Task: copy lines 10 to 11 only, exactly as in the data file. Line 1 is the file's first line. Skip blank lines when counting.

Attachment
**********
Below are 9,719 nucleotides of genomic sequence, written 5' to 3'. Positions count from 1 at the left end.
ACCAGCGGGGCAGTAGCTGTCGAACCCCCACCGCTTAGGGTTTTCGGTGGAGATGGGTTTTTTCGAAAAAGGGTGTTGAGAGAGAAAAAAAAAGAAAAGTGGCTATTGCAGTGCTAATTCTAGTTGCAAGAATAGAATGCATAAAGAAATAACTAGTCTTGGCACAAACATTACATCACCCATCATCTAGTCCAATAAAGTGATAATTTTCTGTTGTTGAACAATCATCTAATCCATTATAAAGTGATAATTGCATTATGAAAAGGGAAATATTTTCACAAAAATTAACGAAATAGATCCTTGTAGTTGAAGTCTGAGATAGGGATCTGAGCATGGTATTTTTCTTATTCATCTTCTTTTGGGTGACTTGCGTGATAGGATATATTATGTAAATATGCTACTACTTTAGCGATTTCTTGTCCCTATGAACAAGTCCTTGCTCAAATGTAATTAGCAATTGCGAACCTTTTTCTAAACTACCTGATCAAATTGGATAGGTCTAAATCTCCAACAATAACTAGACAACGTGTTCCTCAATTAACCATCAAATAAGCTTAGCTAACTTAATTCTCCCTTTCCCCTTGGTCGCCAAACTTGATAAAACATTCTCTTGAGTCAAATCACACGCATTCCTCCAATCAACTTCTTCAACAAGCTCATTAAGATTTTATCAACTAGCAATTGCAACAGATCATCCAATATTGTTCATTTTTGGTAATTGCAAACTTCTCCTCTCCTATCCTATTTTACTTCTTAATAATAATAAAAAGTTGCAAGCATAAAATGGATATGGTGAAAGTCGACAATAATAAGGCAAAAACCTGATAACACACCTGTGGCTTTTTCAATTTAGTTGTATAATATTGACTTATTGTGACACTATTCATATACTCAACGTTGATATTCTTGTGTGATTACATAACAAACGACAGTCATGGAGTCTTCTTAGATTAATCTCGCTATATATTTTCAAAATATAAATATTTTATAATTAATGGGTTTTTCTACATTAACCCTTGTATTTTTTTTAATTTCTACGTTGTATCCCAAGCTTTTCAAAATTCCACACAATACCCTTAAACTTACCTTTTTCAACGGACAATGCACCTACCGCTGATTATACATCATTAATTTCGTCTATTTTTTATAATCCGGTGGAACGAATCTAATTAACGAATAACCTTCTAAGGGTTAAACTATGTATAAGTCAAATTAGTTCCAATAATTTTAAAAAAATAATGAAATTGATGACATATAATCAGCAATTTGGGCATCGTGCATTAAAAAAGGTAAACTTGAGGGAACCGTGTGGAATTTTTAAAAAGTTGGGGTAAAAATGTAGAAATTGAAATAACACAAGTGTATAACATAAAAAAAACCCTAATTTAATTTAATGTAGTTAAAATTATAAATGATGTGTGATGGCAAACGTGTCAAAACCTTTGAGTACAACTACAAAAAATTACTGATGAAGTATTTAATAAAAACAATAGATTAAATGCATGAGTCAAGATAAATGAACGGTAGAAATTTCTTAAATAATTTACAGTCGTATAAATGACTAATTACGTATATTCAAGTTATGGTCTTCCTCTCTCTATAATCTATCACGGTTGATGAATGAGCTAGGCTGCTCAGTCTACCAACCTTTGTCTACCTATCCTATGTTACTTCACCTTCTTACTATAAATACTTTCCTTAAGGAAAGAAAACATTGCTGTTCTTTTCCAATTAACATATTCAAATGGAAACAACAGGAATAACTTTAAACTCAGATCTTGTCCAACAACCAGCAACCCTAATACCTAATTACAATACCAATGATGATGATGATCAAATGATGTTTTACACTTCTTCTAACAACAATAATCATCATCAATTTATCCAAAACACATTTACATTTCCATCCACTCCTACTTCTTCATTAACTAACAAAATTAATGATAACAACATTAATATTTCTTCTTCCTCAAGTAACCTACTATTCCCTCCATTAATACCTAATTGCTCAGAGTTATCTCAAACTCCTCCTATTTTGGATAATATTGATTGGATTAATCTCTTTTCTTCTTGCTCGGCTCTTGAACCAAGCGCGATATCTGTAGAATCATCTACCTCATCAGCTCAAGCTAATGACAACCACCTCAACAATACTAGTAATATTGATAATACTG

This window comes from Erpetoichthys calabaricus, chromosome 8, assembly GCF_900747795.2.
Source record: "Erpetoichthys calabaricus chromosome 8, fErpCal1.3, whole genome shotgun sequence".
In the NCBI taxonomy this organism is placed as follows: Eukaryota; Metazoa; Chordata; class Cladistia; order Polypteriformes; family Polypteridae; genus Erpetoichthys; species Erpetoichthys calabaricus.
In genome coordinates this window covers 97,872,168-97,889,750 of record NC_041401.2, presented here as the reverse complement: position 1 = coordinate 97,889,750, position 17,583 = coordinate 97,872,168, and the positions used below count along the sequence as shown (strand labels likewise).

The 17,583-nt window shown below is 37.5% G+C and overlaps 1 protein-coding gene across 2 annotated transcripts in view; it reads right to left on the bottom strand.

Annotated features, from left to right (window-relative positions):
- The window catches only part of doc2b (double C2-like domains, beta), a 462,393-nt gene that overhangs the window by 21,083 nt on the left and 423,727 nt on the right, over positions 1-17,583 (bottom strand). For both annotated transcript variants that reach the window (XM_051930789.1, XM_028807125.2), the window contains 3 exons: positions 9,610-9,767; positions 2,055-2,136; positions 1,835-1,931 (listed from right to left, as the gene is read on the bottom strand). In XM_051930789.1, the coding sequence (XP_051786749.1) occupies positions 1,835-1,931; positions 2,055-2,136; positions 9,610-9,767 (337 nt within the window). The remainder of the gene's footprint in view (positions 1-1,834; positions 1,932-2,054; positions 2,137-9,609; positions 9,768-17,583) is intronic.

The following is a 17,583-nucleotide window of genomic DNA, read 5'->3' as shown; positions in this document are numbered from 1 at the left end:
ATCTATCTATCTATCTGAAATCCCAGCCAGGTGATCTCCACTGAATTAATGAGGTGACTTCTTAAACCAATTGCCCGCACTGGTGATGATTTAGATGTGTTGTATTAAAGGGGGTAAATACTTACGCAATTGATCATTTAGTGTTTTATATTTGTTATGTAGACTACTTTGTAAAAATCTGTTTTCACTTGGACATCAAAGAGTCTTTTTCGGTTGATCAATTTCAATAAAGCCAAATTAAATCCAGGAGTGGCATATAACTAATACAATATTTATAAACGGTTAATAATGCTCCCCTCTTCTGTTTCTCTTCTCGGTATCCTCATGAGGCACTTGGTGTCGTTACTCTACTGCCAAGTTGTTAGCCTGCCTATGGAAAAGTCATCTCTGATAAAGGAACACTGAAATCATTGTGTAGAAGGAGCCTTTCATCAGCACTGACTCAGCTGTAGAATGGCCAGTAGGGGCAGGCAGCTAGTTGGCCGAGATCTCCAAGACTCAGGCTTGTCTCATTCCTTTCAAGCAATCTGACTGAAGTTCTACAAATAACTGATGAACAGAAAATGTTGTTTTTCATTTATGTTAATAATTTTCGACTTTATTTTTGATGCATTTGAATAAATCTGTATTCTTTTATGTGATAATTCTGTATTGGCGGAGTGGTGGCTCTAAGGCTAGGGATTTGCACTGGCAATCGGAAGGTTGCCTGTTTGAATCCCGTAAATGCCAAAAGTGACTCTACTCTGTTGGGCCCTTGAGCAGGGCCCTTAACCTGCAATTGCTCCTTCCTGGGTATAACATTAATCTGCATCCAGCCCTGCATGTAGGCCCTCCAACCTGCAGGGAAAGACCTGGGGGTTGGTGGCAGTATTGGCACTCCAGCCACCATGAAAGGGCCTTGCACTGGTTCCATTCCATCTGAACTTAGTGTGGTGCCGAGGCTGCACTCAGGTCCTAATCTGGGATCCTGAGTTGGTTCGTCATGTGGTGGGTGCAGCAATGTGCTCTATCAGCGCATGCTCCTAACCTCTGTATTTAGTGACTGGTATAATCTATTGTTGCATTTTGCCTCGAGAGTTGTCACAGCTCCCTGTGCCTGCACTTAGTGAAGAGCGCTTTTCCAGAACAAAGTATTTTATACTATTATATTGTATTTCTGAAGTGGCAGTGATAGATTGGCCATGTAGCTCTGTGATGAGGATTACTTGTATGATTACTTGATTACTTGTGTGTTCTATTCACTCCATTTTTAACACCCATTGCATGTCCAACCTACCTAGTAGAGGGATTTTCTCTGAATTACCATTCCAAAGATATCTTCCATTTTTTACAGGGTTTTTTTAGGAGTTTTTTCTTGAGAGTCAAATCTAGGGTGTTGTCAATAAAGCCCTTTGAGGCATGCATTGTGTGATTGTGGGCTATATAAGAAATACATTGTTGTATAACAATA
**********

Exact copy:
The following is a 17,583-nucleotide window of genomic DNA, read 5'->3' as shown; positions in this document are numbered from 1 at the left end:
ATCTATCTATCTATCTGAAATCCCAGCCAGGTGATCTCCACTGAATTAATGAGGTGACTTCTTAAACCAATTGCCCGCACTGGTGATGATTTAGATGTGTTGTATTAAAGGGGGTAAATACTTACGCAATTGATCATTTAGTGTTTTATATTTGTTATGTAGACTACTTTGTAAAAATCTGTTTTCACTTGGACATCAAAGAGTCTTTTTCGGTTGATCAATTTCAATAAAGCCAAATTAAATCCAGGAGTGGCATATAACTAATACAATATTTATAAACGGTTAATAATGCTCCCCTCTTCTGTTTCTCTTCTCGGTATCCTCATGAGGCACTTGGTGTCGTTACTCTACTGCCAAGTTGTTAGCCTGCCTATGGAAAAGTCATCTCTGATAAAGGAACACTGAAATCATTGTGTAGAAGGAGCCTTTCATCAGCACTGACTCAGCTGTAGAATGGCCAGTAGGGGCAGGCAGCTAGTTGGCCGAGATCTCCAAGACTCAGGCTTGTCTCATTCCTTTCAAGCAATCTGACTGAAGTTCTACAAATAACTGATGAACAGAAAATGTTGTTTTTCATTTATGTTAATAATTTTCGACTTTATTTTTGATGCATTTGAATAAATCTGTATTCTTTTATGTGATAATTCTGTATTGGCGGAGTGGTGGCTCTAAGGCTAGGGATTTGCACTGGCAATCGGAAGGTTGCCTGTTTGAATCCCGTAAATGCCAAAAGTGACTCTACTCTGTTGGGCCCTTGAGCAGGGCCCTTAACCTGCAATTGCTCCTTCCTGGGTATAACATTAATCTGCATCCAGCCCTGCATGTAGGCCCTCCAACCTGCAGGGAAAGACCTGGGGGTTGGTGGCAGTATTGGCACTCCAGCCACCATGAAAGGGCCTTGCACTGGTTCCATTCCATCTGAACTTAGTGTGGTGCCGAGGCTGCACTCAGGTCCTAATCTGGGATCCTGAGTTGGTTCGTCATGTGGTGGGTGCAGCAATGTGCTCTATCAGCGCATGCTCCTAACCTCTGTATTTAGTGACTGGTATAATCTATTGTTGCATTTTGCCTCGAGAGTTGTCACAGCTCCCTGTGCCTGCACTTAGTGAAGAGCGCTTTTCCAGAACAAAGTATTTTATACTATTATATTGTATTTCTGAAGTGGCAGTGATAGATTGGCCATGTAGCTCTGTGATGAGGATTACTTGTATGATTACTTGATTACTTGTGTGTTCTATTCACTCCATTTTTAACACCCATTGCATGTCCAACCTACCTAGTAGAGGGATTTTCTCTGAATTACCATTCCAAAGATATCTTCCATTTTTTACAGGGTTTTTTTAGGAGTTTTTTCTTGAGAGTCAAATCTAGGGTGTTGTCAATAAAGCCCTTTGAGGCATGCATTGTGTGATTGTGGGCTATATAAGAAATACATTGTTGTATAACAATA